McKinsey & Co. likes to think it's the class of the consulting firm business.

That's now a very iffy proposition following news that Saudi Arabia used a McKinsey report to arrest or intimidate three "influencers," who were stirring up negative sentiment on social media about austerity measures in the Kingdom.

The firm now says it's "horrified" that its intelligence may have been used by the Kingdom to snuff out dissent.

Spare us the crocodile tears.

The nine-page January 2017 report called “Sample scan of Arabic social media analysis” listed three Twitter accounts that drove the discussion on austerity.

The New York Times reported Oct. 20 that Saudi operatives arrested one of the troublemakers. detained two brothers of another and the other Twitter account was shut down.

In a defensive stance, McKinsey downplayed its work, telling the Oct. 21 Financial Times that it was a “short internal document prepared by one our junior analysts as a showcase of basic social media capabilities, using publicly available documents.”

Some showcase, all right.

The firm said it found no evidence that the report was misused, but is “urgently investigating how and with whom the document was shared.” Free advice for McKinsey: hire a security firm to protect your work.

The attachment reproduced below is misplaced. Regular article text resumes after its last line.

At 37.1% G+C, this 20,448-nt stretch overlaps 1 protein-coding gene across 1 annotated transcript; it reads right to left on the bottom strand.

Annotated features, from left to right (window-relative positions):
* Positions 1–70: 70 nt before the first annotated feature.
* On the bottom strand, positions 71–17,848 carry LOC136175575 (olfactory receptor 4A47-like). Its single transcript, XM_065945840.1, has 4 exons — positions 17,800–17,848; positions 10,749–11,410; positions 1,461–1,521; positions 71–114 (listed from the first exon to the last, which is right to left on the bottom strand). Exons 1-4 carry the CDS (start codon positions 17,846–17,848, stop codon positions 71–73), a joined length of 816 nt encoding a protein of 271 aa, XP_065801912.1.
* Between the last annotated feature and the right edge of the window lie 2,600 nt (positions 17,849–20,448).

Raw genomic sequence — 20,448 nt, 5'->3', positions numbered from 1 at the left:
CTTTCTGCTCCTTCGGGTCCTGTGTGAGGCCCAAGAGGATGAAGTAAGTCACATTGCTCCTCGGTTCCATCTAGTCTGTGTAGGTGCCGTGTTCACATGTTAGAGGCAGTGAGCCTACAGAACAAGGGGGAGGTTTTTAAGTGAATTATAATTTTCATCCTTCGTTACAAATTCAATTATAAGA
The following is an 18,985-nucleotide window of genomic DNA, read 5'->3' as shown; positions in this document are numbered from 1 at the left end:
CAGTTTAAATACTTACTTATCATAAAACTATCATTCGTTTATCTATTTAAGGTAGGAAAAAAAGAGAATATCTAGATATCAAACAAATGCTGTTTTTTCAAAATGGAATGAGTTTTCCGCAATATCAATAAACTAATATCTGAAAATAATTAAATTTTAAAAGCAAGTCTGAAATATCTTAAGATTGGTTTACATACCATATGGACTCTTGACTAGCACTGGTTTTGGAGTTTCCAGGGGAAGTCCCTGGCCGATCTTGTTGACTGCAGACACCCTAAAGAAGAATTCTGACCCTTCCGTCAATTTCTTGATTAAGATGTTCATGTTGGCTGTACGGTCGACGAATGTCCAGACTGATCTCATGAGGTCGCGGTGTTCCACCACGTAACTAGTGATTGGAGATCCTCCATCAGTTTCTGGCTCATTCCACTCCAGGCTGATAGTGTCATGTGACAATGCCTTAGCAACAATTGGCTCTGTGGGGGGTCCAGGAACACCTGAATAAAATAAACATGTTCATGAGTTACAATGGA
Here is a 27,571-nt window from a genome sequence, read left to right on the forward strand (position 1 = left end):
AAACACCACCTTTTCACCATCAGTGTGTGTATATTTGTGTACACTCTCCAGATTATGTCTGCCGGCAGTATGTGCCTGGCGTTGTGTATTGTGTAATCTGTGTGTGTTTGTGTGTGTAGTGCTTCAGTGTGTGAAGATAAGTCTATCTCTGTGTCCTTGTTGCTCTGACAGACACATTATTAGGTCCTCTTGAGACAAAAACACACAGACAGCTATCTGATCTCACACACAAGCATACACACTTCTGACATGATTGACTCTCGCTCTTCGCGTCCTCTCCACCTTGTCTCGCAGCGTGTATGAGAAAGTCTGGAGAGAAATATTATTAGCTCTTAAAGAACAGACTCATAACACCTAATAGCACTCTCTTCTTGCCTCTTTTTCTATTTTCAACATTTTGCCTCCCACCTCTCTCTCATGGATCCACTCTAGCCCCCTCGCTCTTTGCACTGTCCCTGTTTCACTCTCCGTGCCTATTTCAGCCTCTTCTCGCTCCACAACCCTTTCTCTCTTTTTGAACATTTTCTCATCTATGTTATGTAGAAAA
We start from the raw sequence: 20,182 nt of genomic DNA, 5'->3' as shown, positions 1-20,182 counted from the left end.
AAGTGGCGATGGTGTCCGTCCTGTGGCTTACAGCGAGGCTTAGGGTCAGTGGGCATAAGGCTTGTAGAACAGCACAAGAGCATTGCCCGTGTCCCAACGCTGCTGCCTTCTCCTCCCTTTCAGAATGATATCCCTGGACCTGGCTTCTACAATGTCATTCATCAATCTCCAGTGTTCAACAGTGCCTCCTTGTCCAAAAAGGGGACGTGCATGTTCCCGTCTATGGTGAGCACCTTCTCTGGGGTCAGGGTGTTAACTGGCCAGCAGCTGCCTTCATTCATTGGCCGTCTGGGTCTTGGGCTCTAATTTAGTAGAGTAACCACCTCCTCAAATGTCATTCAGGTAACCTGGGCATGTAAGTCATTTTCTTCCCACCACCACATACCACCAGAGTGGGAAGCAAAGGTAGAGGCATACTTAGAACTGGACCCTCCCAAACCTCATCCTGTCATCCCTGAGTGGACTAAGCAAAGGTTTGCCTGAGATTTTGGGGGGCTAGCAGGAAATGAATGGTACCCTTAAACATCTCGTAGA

In the immortal words of Yogi Berra, it's deja vu all over again for McKinsey.

It is the same outfit that in June was called out for its work on behalf of Immigration and Customs Enforcement amid anger over the Trump administration’s “zero tolerance policy” that led to the separation of kids from their parents.

The consulting firm, which received more than $20M from ICE, cut ties with the federal agency after staffers raised questions about the work.

Kevin Sneader, managing director, noted that though McKinsey did not consult ICE on immigration policy it “will not, under any circumstances, engage in any work, anywhere in the world, that advances or assists policies that are at odds with our values.”

McKinsey is listed among the “knowledge partners” in the Future Investment Initiative bash that will be presided over by Crown Prince Mohammad bin Salman, the apparent triggerman for the Khashoggi hit.

One wonders if McKinsey staffers will act upon the knowledge that their firm’s report was used to stifle Saudi dissidents, Will they rise up and pressure the firm to say good riddance to the Kingdom?

Whether they do or not, McKinsey's reputation isn't what it used to be.